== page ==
I found myself referring repeatedly to the internet for help with Roman site names, although Sutcliff did provide a map at the beginning of the book and a list of place names at the end.  Here's one that I liked.



Wednesday, January 25, 2017

Time and Chance - Henry II, Eleanor of Aquitaine, and Becket


I love historical fiction and Sharon Kay Penman is one of my favorite historical fiction authors. Her books are well-written, her characters interesting and three-dimensional but of their time not ours, and she is a first rate storyteller.

I just finished Time and Chance, the second in her series about the early centuries of the last millenium, and it picks up just where its predecessor, When Christ and His Angels Slept, left off. Henry II of England and Eleanor of Acquitance are the 12th century power couple--passionately in love, soulmates and astute leaders, strong willed, intelligent, and attractive.  They also have lots of children--heirs and spares as well as daughters to marry off advantageously

Time and Chance tells the story of their estrangement--it describes how this well-matched couple started along the path that took them  to the point where they end up at each other's throats.  The fly in the ointment, or perhaps the poison in the well, is none other than Thomas Becket.  He was Henry's closest friend and confident, hunting companion and man about town. And then Henry decided to make him Archbishop of Canterbury, against Eleanor's wise counsel, and Becket became Henry's greatest enemy, causing him years of strife and anguish, trouble and anxiety.

Penman does a wonderful job of leaving the personality and motivation for Becket's about-face ambiguous.  She implies a jealous ambition, a mental instability, and a personality disorder, but we never get inside Becket's mind to know what is going on there.  We only see how his actions and sanctimonious approach to his job undercut Henry's peace of mind, which leads to his seeking solace with the fair Rosamond, and the destruction of his relationship with Eleanor.

I absolutely loved Time and Chance, not just the main story line, but also the wonderfully rich cast of other characters.  I loved hearing the further adventures of Ranulf, the bastard son of Henry I, half-brother of Maud, Henry II's mother, whose allegiances are divided between his loyalty to his English (and Angevine) nephew and his mother's Welsh family.  I also enjoyed reading about the Welsh king and his extended feuding family. Having a lot of sons doesn't necessarily make for a happy home in the 12th century, which is really the subject of the next book in the series, Devil's Brood, which details the further disintegration of Henry II's family as Eleanor and their sons plot against the king.

I think this series would make a fantastic mini-series, along the lines of The White Queen.  Of course, it's hard to imagine a better Eleanor than Katherine Hepburn, but I'm sure there's an actress out there who could prove me wrong.


Monday, January 16, 2017

Agatha Christie = Mary Westmacott


I've always enjoyed Agatha Christie mysteries, so when I discovered that she also wrote non-mysteries under the name Mary Westmacott, I thought I would give one a try.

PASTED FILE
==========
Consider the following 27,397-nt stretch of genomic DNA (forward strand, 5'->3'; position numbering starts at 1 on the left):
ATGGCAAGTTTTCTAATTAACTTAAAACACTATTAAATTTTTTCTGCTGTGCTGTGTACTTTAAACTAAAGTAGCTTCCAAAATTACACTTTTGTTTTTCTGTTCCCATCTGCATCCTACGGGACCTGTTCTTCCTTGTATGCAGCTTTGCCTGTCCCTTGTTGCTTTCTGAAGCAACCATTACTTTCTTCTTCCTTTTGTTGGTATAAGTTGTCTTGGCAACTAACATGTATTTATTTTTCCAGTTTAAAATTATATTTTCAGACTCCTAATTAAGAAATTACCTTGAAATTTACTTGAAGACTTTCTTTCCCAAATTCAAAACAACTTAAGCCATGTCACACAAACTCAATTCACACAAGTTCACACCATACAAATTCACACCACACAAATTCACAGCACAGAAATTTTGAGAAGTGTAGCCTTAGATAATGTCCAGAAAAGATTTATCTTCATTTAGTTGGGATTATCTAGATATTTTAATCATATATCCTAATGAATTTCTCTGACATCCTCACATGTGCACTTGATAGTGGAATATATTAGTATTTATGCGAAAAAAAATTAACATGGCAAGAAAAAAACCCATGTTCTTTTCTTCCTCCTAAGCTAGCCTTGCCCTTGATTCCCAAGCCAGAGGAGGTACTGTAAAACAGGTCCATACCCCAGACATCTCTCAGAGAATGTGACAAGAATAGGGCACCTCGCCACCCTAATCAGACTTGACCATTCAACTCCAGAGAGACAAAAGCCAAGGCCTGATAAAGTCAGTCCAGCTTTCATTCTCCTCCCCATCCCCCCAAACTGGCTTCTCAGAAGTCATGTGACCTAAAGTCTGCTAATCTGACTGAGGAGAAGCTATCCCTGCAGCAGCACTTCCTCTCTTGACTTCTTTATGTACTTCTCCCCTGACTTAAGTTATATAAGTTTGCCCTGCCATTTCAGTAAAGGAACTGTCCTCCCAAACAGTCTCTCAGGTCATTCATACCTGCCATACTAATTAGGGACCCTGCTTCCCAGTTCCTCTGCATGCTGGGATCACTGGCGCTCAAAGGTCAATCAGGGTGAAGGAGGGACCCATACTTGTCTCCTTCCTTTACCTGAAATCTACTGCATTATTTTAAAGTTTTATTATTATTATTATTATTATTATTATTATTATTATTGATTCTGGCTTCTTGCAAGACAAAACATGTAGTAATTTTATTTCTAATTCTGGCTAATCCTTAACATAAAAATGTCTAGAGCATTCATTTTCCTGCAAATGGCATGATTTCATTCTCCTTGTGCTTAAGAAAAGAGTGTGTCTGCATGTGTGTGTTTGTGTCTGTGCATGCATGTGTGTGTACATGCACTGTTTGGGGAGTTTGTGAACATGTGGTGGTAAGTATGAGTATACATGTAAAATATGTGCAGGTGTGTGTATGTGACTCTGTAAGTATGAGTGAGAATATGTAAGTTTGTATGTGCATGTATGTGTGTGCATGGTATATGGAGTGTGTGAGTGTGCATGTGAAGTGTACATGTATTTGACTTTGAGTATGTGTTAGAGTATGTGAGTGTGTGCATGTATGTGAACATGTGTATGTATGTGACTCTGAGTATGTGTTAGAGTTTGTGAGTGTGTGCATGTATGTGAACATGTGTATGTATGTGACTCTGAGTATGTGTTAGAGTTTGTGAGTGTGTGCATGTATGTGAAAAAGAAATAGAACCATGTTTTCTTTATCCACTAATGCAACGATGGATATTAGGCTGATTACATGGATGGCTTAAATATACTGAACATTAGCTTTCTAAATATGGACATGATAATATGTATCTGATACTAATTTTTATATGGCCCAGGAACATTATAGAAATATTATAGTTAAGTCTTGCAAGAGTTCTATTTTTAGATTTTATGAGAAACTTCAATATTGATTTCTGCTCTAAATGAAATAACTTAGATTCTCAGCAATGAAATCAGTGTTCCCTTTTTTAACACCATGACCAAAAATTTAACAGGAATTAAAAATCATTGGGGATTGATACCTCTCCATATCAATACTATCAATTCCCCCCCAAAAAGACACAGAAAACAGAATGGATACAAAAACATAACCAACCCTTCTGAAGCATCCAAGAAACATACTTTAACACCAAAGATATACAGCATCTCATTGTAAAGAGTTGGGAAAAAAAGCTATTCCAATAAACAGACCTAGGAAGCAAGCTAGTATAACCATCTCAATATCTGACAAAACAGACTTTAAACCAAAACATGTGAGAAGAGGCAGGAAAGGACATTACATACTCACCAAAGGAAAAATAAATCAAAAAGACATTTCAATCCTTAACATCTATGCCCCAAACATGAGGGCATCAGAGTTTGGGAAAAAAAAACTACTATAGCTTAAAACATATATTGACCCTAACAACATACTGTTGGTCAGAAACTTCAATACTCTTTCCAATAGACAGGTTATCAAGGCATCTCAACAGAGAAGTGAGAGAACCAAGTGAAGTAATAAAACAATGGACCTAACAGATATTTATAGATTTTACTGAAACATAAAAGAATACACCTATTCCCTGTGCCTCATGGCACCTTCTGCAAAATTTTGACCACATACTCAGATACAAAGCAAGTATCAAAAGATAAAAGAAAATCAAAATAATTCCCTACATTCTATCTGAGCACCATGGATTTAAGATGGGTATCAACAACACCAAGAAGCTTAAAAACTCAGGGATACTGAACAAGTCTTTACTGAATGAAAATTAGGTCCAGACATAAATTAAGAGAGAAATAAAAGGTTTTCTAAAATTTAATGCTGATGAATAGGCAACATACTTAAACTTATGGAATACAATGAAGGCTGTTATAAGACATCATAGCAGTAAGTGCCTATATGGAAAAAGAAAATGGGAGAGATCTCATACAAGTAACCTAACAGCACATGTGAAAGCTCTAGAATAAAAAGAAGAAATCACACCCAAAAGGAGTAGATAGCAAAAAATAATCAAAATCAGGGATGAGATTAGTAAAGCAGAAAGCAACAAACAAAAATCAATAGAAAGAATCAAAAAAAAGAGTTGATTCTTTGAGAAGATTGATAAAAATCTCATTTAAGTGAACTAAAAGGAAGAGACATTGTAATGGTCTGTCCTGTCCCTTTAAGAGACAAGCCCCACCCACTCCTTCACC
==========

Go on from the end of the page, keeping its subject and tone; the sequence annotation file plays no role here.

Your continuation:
I found a copy of The Rose and the Yew Tree and it made perfect airplane reading just after Christmas.  It was a fun, interesting little novel, with shades of psychological drama that kept me engaged.  Overall, the premise is pretty implausible but the writing is solid and the structure of the story interesting.

The basic idea is that the narrator, Hugh Norreys is an invalid, paralyzed due to a traffic accident, and so is an observer.  He is convalescing during the close of WWII with his artist brother and political neophyte sister-in-law in Cornwall, where the local election brings a new man, John Gabriel, into the sphere of the resident fading gentry, a couple of elderly sisters and their young ward, Isabella.

The book is a study in class structure, prejudice, and opportunism as well as sexual freedom and limitations, free will, love, and sacrifice.  From a historical perspective, it was interesting to read about the 1945 election in Britain that gave the Labour party victory over Churchill's Conservative party.  Having just finishing watching The Crown, I appreciated the author's take on how that happened.

Sadly, none of the characters are particularly likable, and Isabella is more a symbol than a real person, but I enjoyed the story and didn't guess the way it worked until just before the author revealed all.  At her heart, Christie was a mystery storyteller and this was structured much as her mysteries were with the reader guessing at the outcome right to the end.


Tuesday, January 10, 2017

Reading Northumberland


I decided to forgo most reading challenges this year in order to read widely about Northumberland. I'm planning on hiking along Hadrian's Wall later this year and wanted to have the time to read about Roman Britain and life along the English/Scottish border over the past two millennia, fiction and non-fiction, geography, history, politics, romance, mystery, and natural history.

As a starting point, I asked Margaret from BooksPlease if she could recommend some books, as she lives in the area and has posted about her travels as well as books from the area.

She provided me with a wonderful list that she was able to get from a friend, and I thought I would share it here.  There's many more titles than I can get to, so I would love to hear from anyone who can recommend some of these or would steer me away from others.

Hunter Davies, A Walk Along the Wall

Rory Stewart: The Marches - A Borderland Journey Between England and Scotland

Carola Dunn, Murder on the Flying Scotsman (Daisy Dalrymple mysteries)

Anne Cleeves, Inspector Ramsay books (A Lesson in Dying; Murder in My Backyard; A Day in the Death of Dorothea Cassidy; Killjoy; The Healers; The Babysnatchers)